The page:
by Adanna Chukwuma
Successful movements to reverse health inequity will not be built by one leader but by a movement of leaders, each a champion in their own right at varying levels.
Growing up in a country run by the military deeply influenced my notion about leading change: national political leadership seemed inherently superior and potentially the most effective platform for dealing with the health disadvantage many Nigerians faced. Graduate study in global health reinforced my convictions. I saw that at the very root of avoidable health disadvantage was powerlessness – the deprivation of political power to demand accountability and the deprivation of resources to meet health needs. For as long as we stayed on the surface of the issue, content with strategies to redistribute health commodities and services, there would be no tension. However, I had chosen to take a dive off the deep end ensuring that everyone could be heard, that each person had the resources they needed, and that we could all live with dignity. In my mind, there was only one way to facilitate this goal: becoming the benevolent national political leader. I discovered I was wrong.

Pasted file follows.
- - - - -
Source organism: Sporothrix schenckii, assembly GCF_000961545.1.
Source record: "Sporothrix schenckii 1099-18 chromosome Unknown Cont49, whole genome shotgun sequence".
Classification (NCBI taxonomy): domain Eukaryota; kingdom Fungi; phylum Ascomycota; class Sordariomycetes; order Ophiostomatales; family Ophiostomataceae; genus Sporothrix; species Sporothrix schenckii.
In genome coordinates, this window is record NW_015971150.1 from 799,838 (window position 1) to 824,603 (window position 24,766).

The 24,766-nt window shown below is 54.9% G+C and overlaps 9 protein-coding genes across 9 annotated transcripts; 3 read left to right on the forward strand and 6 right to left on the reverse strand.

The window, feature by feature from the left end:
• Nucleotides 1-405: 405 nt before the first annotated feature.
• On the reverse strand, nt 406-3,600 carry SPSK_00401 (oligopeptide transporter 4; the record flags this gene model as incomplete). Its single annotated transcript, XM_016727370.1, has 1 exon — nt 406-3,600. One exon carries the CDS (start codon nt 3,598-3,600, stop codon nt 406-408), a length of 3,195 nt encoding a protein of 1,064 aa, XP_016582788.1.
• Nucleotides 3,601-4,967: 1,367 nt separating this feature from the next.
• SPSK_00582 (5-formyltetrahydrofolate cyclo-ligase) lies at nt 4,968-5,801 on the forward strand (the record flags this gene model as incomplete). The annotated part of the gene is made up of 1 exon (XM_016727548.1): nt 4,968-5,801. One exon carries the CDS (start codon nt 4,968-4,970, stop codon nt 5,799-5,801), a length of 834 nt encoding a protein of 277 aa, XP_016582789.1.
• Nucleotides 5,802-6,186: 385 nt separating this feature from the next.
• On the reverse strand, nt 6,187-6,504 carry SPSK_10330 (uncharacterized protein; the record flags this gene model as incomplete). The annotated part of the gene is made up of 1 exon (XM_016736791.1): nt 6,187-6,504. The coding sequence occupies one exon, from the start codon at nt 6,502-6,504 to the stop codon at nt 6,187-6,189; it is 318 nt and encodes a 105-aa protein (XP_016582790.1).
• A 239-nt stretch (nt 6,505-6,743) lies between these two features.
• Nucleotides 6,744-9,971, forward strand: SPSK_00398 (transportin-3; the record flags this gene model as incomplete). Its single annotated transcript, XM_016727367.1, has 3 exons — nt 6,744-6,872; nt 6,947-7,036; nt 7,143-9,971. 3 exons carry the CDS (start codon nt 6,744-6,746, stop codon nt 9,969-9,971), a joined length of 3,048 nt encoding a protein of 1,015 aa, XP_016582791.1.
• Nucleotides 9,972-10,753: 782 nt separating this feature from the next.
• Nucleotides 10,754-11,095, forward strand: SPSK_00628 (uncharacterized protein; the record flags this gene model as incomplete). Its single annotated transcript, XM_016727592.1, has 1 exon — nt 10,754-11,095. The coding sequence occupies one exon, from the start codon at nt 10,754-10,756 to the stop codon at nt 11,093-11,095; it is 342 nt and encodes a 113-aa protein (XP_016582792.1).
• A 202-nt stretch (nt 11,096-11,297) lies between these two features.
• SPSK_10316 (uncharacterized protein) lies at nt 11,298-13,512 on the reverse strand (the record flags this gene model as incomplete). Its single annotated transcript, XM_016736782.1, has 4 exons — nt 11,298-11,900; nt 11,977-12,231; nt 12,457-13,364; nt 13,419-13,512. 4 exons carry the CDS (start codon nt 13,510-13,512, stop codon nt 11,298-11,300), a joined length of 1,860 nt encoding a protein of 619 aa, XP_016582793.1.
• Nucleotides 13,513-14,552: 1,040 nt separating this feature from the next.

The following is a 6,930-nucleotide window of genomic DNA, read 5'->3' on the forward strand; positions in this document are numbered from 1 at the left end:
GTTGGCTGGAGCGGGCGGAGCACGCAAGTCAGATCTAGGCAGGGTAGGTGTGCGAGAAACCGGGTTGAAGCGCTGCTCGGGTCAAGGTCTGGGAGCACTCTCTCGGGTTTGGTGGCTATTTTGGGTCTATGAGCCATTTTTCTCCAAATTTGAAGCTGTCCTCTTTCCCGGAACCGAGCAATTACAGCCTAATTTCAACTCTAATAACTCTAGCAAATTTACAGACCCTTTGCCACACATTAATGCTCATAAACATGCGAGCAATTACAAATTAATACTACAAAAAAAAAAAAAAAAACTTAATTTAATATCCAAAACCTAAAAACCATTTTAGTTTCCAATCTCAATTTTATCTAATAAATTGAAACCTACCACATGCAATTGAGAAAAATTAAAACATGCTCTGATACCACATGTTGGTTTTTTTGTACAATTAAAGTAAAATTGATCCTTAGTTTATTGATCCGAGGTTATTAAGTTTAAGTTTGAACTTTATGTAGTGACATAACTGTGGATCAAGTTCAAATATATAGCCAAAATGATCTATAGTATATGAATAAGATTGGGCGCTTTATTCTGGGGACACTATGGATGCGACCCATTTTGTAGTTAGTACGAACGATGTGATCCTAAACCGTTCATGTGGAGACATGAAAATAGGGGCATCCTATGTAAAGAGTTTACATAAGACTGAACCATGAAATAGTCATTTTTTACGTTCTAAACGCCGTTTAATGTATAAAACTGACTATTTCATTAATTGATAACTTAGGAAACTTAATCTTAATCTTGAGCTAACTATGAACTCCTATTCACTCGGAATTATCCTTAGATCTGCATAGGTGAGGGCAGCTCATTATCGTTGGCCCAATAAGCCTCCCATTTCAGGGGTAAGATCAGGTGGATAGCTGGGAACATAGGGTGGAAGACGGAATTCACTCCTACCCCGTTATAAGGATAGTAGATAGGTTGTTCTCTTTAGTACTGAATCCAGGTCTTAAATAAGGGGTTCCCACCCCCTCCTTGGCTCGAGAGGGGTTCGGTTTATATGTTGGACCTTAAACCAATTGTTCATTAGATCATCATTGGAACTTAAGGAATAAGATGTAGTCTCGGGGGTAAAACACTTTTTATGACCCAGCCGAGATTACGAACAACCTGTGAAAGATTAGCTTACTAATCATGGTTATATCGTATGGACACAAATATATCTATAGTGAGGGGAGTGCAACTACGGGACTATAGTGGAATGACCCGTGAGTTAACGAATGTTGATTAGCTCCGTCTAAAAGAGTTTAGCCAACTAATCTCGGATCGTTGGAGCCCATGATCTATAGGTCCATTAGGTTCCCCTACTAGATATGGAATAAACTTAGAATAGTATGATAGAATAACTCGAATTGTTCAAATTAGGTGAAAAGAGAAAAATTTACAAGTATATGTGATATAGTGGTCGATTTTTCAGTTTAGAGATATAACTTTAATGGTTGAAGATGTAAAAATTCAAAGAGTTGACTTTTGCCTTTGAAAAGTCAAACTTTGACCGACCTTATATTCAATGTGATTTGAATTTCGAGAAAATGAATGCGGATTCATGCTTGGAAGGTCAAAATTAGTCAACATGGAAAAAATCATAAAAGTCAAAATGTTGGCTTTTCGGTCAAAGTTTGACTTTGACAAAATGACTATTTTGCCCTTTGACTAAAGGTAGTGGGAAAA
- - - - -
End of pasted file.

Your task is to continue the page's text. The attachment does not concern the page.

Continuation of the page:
In one of the most profound experiences of my Global Health Corps fellowship year, I had the privilege of meeting Marshall Ganz. First a brief bio: Marshall is a senior lecturer in the Harvard Kennedy School, a veteran activist and a community organizer credited with devising the grassroots movement for Barack Obama’s 2008 presidential campaign. I sat in on a 3 hour long in-house workshop for staffers of MDG Health Alliance who were looking to apply community organizing principles to their work, aiming to accelerate progress on addressing global health challenges. Drawing from almost five decades of experience organizing communities around social justice issues, from the civil rights movement to labor unions, Marshall’s theory of change was at odds with mine and his method worked.